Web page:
I remember a trip to the Elemental Plane of Air. Myself and two others had a means of flying, but one character didn't. He just floated in the air without being able to move. One character placed a Potion of Flying 20 feet away from him. He eventually achieved a movement rate of 1 by directionally inhaling and exhaling, then he finally arrived at the potion.
But Air was simple, more thought had to go into Water, Earth and Fire, and the various Outer Planes.
I've also made the family of Astral planes much simpler. There is the base Astral plane (infinite) of Concordia, Celestia (infinite) with seven progressive layers, and the Abysmal planes. The 'abysmal planes' are an infinite number (666?) of pocket (finite) planes, some with multiple layers like the Nine Hells. Mechanus and Limbo are pocket planes, as are Hades, Gehanna, Tarterus, etc. That has worked well for me (simple, functional, complete), and was adopted by a few other DMs.
Last edited by Ed Zachary; 03-14-2007 at 03:58 PM.
I'm with you. I abandoned the notion of random encounters in my games a long time ago. I follow the same principles that you find in writing fiction--if it does not advance the story in some way, it doesn't belong.The random encounter tables are just the start of a suggestion list for planned encounters.
If you read what I have written, it's all about simplifying the rules and making sure that the DM and all players are on the same page. In many all of my campaigns my characters have been severely challenged, and I did the same thing as a DM. When a party didn't understand what it was doing, the likely outcome was often character capture or death.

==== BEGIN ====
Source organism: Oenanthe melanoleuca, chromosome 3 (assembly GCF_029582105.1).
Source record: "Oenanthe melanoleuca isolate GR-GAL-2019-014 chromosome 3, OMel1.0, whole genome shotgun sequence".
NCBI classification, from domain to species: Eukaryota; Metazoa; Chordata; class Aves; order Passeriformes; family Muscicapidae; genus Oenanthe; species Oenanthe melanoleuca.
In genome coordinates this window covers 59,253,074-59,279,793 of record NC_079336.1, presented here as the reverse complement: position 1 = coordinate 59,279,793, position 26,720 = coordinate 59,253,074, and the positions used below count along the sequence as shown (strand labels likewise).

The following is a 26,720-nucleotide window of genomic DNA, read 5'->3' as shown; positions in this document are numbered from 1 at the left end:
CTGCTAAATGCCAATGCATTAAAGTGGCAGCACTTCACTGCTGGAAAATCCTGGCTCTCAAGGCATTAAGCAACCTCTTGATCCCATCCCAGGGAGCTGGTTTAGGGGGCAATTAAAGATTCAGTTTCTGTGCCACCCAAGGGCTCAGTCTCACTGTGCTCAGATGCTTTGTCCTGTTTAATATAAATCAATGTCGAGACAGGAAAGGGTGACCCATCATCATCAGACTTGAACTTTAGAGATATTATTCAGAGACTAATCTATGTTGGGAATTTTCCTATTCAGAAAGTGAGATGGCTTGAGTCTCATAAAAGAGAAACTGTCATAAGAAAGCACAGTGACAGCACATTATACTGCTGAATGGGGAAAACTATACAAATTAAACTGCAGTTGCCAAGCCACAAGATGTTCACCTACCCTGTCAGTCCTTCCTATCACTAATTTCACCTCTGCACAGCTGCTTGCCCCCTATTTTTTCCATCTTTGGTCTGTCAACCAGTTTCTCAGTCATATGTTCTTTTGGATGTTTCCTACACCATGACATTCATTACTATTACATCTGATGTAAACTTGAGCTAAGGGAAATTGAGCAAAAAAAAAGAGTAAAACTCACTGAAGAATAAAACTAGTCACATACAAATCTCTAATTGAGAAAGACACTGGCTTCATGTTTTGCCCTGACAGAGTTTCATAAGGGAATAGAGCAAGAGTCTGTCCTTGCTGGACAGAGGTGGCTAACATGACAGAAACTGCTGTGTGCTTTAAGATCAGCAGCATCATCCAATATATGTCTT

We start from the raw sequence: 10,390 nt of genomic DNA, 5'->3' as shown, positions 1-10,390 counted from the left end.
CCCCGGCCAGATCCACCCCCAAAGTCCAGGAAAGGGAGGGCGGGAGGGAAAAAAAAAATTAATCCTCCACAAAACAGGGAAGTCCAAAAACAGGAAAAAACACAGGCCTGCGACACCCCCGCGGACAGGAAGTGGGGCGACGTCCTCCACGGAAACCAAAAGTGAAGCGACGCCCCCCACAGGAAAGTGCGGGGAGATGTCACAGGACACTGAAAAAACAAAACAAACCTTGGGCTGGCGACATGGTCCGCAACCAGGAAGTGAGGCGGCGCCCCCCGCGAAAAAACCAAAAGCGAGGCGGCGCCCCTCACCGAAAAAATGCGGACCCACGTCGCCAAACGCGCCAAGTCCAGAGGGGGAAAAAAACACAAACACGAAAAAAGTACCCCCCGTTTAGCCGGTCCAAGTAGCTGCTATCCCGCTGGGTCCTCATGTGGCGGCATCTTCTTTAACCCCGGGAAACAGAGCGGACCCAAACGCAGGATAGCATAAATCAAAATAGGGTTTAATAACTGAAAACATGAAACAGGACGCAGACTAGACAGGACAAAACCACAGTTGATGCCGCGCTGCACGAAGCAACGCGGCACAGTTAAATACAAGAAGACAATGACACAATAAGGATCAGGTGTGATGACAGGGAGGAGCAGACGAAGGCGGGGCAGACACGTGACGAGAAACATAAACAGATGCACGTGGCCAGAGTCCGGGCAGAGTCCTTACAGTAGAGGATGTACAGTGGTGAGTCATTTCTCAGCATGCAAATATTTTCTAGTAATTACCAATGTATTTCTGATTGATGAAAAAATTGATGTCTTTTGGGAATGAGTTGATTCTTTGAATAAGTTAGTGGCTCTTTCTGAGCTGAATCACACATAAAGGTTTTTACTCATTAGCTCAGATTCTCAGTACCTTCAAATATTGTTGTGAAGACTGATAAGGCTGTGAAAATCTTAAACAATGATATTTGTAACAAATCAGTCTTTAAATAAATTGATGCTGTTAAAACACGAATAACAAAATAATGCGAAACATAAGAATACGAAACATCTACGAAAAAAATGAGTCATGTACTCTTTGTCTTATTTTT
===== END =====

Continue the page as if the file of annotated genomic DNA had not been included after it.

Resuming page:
Last edited by Ed Zachary; 03-14-2007 at 04:08 PM.
I would strongly consider walking away from that game, not because I think the players shouldn't encounter problems, but because the problems should be interesting and worthwhile rather than take up game time with inhale/exhale locomotion issues. Of course, that problem is just a puzzle, but it needs to be a vaguely interesting puzzle and have some relevance to the larger situation.I remember a trip to the Elemental Plane of Air. Myself and two others had a means of flying, but one character didn't. He just floated in the air without being able to move. One character placed a Potion of Flying 20 feet away from him. He eventually achieved a movement rate of 1 by directionally inhaling and exhaling, then he finally arrived at the potion.